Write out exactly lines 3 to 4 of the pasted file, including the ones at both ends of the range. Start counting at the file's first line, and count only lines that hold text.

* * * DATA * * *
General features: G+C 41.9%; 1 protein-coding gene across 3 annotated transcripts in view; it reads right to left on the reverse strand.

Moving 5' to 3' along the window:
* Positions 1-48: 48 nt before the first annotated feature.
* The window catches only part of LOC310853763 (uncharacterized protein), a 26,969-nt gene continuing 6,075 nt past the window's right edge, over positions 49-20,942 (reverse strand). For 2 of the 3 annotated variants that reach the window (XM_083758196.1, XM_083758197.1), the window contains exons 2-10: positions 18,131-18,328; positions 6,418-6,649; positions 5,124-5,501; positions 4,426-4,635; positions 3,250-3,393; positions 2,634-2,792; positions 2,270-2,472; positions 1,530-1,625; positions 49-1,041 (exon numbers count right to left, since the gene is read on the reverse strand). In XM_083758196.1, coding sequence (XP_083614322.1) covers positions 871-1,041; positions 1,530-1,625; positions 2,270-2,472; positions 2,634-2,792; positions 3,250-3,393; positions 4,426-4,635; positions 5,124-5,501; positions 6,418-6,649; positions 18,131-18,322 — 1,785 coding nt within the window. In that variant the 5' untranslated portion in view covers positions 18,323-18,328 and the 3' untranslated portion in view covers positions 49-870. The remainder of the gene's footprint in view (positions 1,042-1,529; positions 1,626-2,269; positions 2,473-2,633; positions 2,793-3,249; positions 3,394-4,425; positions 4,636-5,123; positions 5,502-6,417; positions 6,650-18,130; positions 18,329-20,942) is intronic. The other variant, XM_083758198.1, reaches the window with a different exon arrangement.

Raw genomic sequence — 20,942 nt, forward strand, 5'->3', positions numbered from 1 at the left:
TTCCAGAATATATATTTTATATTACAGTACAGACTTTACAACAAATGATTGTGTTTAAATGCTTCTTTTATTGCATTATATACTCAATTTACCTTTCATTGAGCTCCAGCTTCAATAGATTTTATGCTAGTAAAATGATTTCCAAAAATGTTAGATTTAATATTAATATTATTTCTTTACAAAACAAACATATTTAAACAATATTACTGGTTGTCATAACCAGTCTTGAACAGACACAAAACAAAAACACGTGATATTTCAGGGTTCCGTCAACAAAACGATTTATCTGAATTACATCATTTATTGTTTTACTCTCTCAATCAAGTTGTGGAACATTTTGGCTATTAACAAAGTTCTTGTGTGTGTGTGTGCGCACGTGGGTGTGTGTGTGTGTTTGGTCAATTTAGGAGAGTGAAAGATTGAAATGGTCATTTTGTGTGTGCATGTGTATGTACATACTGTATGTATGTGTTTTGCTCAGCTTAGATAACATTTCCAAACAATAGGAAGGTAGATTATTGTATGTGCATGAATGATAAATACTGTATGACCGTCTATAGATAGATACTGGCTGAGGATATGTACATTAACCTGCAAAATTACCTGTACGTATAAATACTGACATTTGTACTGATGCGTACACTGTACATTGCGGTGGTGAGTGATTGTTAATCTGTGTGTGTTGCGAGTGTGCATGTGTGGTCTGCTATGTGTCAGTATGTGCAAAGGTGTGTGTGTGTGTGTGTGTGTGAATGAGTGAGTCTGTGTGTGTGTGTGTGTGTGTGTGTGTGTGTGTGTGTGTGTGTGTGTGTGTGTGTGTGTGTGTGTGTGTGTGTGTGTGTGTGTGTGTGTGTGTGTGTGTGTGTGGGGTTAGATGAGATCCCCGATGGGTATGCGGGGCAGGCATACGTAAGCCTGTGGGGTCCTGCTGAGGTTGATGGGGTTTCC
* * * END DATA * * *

* Positions 1-48: 48 nt before the first annotated feature.
* The window catches only part of LOC310853763 (uncharacterized protein), a 26,969-nt gene continuing 6,075 nt past the window's right edge, over positions 49-20,942 (reverse strand). For 2 of the 3 annotated variants that reach the window (XM_083758196.1, XM_083758197.1), the window contains exons 2-10: positions 18,131-18,328; positions 6,418-6,649; positions 5,124-5,501; positions 4,426-4,635; positions 3,250-3,393; positions 2,634-2,792; positions 2,270-2,472; positions 1,530-1,625; positions 49-1,041 (exon numbers count right to left, since the gene is read on the reverse strand). In XM_083758196.1, coding sequence (XP_083614322.1) covers positions 871-1,041; positions 1,530-1,625; positions 2,270-2,472; positions 2,634-2,792; positions 3,250-3,393; positions 4,426-4,635; positions 5,124-5,501; positions 6,418-6,649; positions 18,131-18,322 — 1,785 coding nt within the window. In that variant the 5' untranslated portion in view covers positions 18,323-18,328 and the 3' untranslated portion in view covers positions 49-870. The remainder of the gene's footprint in view (positions 1,042-1,529; positions 1,626-2,269; positions 2,473-2,633; positions 2,793-3,249; positions 3,394-4,425; positions 4,636-5,123; positions 5,502-6,417; positions 6,650-18,130; positions 18,329-20,942) is intronic. The other variant, XM_083758198.1, reaches the window with a different exon arrangement.